On November 2, the leader of the pro-Russian Opposition Platform–For Life, Victor Medvedchuk, called on Zelenskyy to go ahead and dissolve the parliament because the recently held local elections (October 25) purportedly showed that the president’s Servant of the People party had lost its trust among the people. In Medvedchuk’s view, the current leadership at all levels demonstrates a lack of political will to return Donbas under Kyiv’s control (, November 2).

The possible snap elections could lead to a renaissance of pro-Russian political forces inside Ukraine. Medvedchuk’s party, in particular, would be expected to come in second place overall with as much as 17.1 percent of the vote, according to recent public polling (, November 12). Other beneficiaries could be a number of small political factions loyal to Moscow that would have a high chance of entering the next Rada.

As former CCU chairperson (1996–2005) Volodymyr Shapoval has pointed out, most judges sitting on the court today are closely enmeshed in Russian political culture. For example, they find specialists in constitutional law from Germany, Austria and other European counties to be downright incomprehensible. This crisis was created outside of Ukraine, Shapoval concluded in his interview (, November 11). Thus, given the central role in it that was played by 44 MPs of Opposition Platform–For Life, a full-on legal and constitutional crisis in Ukraine could be beneficial for the Kremlin.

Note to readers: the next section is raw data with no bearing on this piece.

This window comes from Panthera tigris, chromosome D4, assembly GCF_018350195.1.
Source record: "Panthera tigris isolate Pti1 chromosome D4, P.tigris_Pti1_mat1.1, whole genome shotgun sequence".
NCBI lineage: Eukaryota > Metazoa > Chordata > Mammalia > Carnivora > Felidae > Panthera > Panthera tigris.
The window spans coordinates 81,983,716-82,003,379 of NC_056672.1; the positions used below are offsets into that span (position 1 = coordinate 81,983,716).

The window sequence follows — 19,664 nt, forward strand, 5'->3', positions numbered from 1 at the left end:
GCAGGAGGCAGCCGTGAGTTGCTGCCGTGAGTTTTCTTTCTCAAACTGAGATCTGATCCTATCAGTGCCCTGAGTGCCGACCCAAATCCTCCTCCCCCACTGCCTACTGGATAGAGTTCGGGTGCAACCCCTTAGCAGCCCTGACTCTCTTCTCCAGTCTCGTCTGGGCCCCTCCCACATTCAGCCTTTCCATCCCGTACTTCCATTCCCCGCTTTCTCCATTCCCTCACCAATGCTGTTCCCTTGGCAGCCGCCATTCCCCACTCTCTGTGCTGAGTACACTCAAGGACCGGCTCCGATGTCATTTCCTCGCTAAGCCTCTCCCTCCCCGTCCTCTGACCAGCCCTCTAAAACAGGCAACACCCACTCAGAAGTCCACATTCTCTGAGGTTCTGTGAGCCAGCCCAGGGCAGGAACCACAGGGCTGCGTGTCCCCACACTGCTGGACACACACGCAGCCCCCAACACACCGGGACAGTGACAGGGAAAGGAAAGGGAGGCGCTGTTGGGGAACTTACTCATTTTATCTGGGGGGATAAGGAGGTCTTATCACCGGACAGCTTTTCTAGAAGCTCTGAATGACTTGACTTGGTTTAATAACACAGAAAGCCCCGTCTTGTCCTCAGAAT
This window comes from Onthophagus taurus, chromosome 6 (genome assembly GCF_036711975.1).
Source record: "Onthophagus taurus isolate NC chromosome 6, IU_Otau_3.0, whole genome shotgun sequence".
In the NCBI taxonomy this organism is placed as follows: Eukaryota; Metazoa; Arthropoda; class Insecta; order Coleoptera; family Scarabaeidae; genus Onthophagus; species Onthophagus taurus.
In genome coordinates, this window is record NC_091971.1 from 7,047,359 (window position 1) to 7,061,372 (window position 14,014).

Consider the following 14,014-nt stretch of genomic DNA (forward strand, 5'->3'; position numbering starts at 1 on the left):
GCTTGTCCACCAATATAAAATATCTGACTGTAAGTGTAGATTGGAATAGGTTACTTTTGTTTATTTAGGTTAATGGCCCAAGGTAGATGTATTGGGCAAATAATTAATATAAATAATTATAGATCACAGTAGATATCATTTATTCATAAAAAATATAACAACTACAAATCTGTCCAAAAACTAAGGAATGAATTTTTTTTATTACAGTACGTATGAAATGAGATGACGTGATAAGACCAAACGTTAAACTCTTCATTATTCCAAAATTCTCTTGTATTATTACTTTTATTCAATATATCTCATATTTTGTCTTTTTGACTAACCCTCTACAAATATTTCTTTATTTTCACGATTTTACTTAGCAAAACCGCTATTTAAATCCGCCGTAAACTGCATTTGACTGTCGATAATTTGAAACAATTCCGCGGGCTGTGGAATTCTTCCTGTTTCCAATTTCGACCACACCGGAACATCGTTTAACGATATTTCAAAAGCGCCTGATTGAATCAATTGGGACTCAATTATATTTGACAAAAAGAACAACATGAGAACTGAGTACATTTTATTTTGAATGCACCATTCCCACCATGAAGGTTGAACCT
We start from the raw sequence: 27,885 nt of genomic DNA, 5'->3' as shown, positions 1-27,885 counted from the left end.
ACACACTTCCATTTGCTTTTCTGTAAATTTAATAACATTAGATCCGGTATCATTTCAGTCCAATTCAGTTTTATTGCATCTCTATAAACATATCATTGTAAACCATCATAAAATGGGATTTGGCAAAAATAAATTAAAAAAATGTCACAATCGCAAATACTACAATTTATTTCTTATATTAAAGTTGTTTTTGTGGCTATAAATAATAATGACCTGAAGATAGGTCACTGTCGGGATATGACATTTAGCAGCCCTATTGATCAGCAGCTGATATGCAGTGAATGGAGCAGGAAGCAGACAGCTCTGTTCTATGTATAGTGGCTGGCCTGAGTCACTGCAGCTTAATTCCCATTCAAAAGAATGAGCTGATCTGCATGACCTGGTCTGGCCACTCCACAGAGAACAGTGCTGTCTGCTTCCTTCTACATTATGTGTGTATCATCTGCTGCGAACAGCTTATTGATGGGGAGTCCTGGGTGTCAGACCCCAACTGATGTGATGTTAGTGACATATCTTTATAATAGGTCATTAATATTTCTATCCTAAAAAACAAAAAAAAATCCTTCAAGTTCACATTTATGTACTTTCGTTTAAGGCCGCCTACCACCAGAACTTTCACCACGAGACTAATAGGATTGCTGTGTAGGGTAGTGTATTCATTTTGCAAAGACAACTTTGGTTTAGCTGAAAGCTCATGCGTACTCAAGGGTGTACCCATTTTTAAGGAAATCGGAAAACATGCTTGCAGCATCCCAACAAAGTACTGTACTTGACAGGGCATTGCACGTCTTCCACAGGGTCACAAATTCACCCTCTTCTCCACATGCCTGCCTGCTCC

Zelenskyy has expressed concern that if the CCU judges face no consequences for undermining the NACU and other hard-fought anti-corruption measures adopted since the EuroMaidan revolution, they may next find opportunities—perhaps again catalyzed by actions of pro-Russian political forces like Medvedchuk’s party—to repeal other key reforms and vital legislation needed for Ukraine’s further EU integration. These could include land and banking laws, the independence of the judiciary, or the country’s language laws (, November 2).

At this point, Zelenskyy’s options are limited, as it is not clear whether his threatened harsh reaction will be supported by Western partners. On the other hand, insufficient measures could lead to a further deepening of the confrontation between the three governing branches of the country. In such a situation, Moscow will not stand aside and can be expected to exploit its levers inside Ukraine to destabilize the situation further.